But where does OPUS get its own business model, then? Currently, the organization has taken support from angel investment, and it has launched its tokensale — otherwise known as an initial coin offering or crowd sale — through which it plans to raise enough capital, in exchange for OPT, which are crypto-tokens that can be used for purchasing music. OPUS is locking in 95 percent of its tokens in smart contract for at least a year, to ensure longevity of the project.
Challenge 2: Global distribution
You would think that with cloud-based services like Spotify and Netflix, you can easily access multimedia content from anywhere at anytime, right?
Unfortunately, there are restrictions, and these are mostly geographical. Some tracks and video content, for instance, are not globally available due to copyright restrictions and other legal impediments that prevent a song’s publisher from distributing to certain countries. In some cases, censorship might prevent a creative work from being distributed in a certain country or region.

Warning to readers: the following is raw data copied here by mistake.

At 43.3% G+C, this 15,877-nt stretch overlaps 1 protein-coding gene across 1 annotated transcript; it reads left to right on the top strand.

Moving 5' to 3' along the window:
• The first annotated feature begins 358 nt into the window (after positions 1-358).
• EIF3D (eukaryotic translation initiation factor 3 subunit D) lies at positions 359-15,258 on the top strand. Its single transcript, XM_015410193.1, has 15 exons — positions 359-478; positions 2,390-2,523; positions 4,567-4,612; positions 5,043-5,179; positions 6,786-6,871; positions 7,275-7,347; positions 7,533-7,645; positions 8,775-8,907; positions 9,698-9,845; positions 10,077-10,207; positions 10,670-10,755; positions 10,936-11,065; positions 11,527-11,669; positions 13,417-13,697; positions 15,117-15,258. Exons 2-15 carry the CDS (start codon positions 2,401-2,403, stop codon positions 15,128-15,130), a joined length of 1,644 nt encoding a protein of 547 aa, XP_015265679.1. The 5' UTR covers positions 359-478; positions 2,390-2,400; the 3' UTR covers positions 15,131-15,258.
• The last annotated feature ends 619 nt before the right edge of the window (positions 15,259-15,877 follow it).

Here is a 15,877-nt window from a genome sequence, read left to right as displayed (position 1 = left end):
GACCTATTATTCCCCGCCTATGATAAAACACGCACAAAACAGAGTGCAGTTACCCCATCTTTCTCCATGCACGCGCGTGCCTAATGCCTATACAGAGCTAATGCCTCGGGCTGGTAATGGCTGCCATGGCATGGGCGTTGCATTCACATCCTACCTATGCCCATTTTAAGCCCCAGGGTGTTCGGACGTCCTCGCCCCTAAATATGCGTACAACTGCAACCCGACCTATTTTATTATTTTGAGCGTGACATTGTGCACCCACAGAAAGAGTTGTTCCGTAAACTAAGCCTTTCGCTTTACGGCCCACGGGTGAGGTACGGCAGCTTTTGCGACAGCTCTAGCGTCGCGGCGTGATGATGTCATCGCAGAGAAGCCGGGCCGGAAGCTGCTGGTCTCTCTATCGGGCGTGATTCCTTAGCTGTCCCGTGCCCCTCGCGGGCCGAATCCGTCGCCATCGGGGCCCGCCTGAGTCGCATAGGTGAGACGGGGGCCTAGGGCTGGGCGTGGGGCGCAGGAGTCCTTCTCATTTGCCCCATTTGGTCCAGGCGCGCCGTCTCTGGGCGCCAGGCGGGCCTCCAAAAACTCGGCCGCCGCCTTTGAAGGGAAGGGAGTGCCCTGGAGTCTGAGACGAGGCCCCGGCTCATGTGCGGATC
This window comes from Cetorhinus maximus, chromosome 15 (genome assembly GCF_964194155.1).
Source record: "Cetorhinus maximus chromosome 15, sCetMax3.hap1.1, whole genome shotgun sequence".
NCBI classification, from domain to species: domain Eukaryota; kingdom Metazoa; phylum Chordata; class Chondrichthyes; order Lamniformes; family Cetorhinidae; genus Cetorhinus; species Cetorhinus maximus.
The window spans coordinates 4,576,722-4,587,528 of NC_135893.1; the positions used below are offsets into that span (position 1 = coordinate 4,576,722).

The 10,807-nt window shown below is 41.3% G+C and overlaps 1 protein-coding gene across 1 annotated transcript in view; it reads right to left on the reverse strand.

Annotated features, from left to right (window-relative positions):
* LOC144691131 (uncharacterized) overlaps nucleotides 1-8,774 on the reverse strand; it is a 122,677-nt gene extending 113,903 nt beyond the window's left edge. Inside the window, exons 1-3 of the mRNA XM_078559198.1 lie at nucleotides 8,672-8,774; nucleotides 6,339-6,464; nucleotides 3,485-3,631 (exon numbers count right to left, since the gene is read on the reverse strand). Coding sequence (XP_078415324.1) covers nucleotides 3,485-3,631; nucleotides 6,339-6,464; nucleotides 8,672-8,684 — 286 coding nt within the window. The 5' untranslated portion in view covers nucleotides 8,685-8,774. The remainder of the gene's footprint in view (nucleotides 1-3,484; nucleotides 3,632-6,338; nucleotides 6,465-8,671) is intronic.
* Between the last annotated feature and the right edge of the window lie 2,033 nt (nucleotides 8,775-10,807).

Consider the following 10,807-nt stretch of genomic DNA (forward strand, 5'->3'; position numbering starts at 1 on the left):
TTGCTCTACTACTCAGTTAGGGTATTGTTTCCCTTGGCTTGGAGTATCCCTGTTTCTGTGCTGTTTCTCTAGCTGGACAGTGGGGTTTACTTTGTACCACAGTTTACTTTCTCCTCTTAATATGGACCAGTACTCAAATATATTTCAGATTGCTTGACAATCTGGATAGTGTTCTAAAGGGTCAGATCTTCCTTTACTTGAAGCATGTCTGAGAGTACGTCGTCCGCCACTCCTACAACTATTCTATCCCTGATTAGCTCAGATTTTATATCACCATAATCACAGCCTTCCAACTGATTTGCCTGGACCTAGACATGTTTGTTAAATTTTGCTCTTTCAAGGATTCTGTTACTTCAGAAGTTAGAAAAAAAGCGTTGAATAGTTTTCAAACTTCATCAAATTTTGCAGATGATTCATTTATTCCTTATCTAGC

While this is unfortunate from the point of view of content creators and consumers, the platforms’ hands are tied, especially if there are conflicts of interest.
The blockchain can potentially resolve this.
Being a decentralized and distributed ledger, there can be no entity that can unilaterally block valid access to content. It does not only involve music, but potentially any kind of digital content. DECENT, a recently-launched platform, offers the ability for publishers to distribute their content globally through its decentralized, encrypted, secure and auditable platform. It aims to eliminate the middleman, thus bringing content directly from source to consumer.
In essence, DECENT is decentralizing the distribution of digital context whilst protecting copyright. DECENT launched their ICO in 2016 and raised over $4 million.